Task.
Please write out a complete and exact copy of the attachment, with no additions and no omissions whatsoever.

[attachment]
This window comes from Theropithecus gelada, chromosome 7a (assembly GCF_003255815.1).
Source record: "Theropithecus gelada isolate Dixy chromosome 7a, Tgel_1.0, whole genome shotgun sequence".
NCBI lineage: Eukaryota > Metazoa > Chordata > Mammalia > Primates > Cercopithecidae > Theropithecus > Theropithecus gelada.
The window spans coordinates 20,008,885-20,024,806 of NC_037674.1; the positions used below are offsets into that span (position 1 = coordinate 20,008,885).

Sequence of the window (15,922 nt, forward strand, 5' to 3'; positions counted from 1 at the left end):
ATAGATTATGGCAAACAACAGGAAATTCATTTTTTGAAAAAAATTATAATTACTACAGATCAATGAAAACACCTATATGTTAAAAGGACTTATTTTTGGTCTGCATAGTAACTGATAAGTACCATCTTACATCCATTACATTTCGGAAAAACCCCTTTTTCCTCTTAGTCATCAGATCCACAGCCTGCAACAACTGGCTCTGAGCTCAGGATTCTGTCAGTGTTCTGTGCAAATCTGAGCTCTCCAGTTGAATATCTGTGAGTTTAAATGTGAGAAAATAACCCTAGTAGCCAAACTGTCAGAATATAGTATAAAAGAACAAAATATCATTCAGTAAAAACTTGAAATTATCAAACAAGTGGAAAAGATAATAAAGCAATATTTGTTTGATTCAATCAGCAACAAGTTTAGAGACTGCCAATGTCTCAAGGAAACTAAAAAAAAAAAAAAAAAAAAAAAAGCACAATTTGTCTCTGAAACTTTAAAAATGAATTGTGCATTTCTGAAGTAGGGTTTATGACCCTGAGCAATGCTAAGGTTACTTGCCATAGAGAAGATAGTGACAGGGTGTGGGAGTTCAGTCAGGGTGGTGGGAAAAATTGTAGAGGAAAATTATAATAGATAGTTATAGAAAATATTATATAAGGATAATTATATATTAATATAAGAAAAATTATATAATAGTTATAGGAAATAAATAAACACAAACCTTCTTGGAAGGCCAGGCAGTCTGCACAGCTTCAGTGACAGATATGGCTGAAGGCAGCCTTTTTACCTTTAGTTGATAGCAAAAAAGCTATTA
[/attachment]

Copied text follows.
This window comes from Theropithecus gelada, chromosome 7a (assembly GCF_003255815.1).
Source record: "Theropithecus gelada isolate Dixy chromosome 7a, Tgel_1.0, whole genome shotgun sequence".
NCBI lineage: Eukaryota > Metazoa > Chordata > Mammalia > Primates > Cercopithecidae > Theropithecus > Theropithecus gelada.
The window spans coordinates 20,008,885-20,024,806 of NC_037674.1; the positions used below are offsets into that span (position 1 = coordinate 20,008,885).

Sequence of the window (15,922 nt, forward strand, 5' to 3'; positions counted from 1 at the left end):
ATAGATTATGGCAAACAACAGGAAATTCATTTTTTGAAAAAAATTATAATTACTACAGATCAATGAAAACACCTATATGTTAAAAGGACTTATTTTTGGTCTGCATAGTAACTGATAAGTACCATCTTACATCCATTACATTTCGGAAAAACCCCTTTTTCCTCTTAGTCATCAGATCCACAGCCTGCAACAACTGGCTCTGAGCTCAGGATTCTGTCAGTGTTCTGTGCAAATCTGAGCTCTCCAGTTGAATATCTGTGAGTTTAAATGTGAGAAAATAACCCTAGTAGCCAAACTGTCAGAATATAGTATAAAAGAACAAAATATCATTCAGTAAAAACTTGAAATTATCAAACAAGTGGAAAAGATAATAAAGCAATATTTGTTTGATTCAATCAGCAACAAGTTTAGAGACTGCCAATGTCTCAAGGAAACTAAAAAAAAAAAAAAAAAAAAAAAAGCACAATTTGTCTCTGAAACTTTAAAAATGAATTGTGCATTTCTGAAGTAGGGTTTATGACCCTGAGCAATGCTAAGGTTACTTGCCATAGAGAAGATAGTGACAGGGTGTGGGAGTTCAGTCAGGGTGGTGGGAAAAATTGTAGAGGAAAATTATAATAGATAGTTATAGAAAATATTATATAAGGATAATTATATATTAATATAAGAAAAATTATATAATAGTTATAGGAAATAAATAAACACAAACCTTCTTGGAAGGCCAGGCAGTCTGCACAGCTTCAGTGACAGATATGGCTGAAGGCAGCCTTTTTACCTTTAGTTGATAGCAAAAAAGCTATTA